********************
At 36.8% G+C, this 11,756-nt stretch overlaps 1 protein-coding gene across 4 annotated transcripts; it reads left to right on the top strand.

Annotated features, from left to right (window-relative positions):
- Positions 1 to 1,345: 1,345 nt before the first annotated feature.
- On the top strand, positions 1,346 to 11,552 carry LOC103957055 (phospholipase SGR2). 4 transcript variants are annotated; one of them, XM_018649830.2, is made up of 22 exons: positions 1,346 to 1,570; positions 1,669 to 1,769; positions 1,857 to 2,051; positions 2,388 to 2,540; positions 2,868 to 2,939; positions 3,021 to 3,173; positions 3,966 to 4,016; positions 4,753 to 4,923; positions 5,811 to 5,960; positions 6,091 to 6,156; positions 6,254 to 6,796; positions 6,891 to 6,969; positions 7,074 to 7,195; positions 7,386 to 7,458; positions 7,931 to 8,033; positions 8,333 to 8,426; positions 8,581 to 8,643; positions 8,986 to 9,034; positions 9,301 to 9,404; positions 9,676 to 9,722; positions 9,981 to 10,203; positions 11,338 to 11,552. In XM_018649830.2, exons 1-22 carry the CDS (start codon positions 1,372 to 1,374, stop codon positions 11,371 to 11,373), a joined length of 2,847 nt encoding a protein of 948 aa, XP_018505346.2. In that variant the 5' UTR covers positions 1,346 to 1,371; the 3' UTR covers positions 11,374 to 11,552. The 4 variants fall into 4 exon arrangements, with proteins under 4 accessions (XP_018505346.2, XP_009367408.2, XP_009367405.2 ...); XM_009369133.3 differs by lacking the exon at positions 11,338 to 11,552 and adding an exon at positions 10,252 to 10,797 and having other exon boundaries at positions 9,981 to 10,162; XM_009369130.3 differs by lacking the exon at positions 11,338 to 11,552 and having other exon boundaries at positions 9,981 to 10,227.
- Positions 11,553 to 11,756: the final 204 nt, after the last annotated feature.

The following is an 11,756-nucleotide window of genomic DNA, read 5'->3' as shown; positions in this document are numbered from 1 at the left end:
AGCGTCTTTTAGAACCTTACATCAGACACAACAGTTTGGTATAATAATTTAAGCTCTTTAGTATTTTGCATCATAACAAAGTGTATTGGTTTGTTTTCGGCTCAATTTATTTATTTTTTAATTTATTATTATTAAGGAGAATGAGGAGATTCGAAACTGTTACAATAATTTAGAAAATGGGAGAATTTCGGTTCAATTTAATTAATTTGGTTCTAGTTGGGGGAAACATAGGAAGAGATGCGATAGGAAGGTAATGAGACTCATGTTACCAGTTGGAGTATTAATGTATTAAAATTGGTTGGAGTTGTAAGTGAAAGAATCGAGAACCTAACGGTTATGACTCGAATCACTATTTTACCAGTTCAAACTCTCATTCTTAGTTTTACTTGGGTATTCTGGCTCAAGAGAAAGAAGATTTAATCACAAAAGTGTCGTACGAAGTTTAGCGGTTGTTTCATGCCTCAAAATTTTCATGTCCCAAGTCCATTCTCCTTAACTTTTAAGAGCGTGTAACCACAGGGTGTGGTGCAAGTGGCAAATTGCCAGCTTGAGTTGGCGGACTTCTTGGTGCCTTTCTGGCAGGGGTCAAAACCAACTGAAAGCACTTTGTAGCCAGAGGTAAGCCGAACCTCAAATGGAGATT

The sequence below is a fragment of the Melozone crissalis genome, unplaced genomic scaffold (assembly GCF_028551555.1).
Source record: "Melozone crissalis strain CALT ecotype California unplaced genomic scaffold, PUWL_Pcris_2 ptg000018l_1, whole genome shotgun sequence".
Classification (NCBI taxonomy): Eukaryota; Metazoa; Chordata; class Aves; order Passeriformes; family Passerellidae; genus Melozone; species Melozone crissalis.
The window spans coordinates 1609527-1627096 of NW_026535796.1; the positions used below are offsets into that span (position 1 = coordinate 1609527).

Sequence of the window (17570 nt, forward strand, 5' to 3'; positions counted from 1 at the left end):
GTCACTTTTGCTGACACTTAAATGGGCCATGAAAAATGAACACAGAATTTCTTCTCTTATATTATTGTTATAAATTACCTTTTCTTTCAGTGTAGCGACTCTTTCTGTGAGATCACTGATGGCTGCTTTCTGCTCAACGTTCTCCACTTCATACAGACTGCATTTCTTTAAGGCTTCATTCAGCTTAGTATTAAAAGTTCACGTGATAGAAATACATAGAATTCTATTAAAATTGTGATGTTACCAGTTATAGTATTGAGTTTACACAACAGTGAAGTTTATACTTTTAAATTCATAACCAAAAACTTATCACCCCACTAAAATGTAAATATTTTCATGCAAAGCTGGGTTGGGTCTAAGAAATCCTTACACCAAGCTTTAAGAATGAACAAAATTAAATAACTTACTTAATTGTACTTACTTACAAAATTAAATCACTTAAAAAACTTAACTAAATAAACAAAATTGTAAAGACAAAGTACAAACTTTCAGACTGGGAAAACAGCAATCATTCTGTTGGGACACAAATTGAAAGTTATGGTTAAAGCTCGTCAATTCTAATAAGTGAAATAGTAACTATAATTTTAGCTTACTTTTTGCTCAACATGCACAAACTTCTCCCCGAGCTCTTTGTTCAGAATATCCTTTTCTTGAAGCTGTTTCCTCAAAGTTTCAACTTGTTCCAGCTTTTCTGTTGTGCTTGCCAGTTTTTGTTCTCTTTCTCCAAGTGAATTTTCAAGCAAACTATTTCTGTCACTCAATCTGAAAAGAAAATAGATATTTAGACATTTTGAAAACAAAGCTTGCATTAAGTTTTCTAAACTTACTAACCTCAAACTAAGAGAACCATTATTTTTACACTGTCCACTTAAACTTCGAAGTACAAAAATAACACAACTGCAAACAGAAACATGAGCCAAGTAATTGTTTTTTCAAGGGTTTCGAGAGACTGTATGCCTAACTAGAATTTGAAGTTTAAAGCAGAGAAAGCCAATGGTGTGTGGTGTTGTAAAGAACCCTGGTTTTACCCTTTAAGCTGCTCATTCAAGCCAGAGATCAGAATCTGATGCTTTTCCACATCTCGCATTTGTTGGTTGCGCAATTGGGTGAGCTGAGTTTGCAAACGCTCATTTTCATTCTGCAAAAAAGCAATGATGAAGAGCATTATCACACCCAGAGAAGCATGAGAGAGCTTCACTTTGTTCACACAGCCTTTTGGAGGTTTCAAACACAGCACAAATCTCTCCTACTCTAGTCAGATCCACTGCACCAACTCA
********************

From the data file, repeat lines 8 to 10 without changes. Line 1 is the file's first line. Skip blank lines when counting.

The sequence below is a fragment of the Melozone crissalis genome, unplaced genomic scaffold (assembly GCF_028551555.1).
Source record: "Melozone crissalis strain CALT ecotype California unplaced genomic scaffold, PUWL_Pcris_2 ptg000018l_1, whole genome shotgun sequence".
Classification (NCBI taxonomy): Eukaryota; Metazoa; Chordata; class Aves; order Passeriformes; family Passerellidae; genus Melozone; species Melozone crissalis.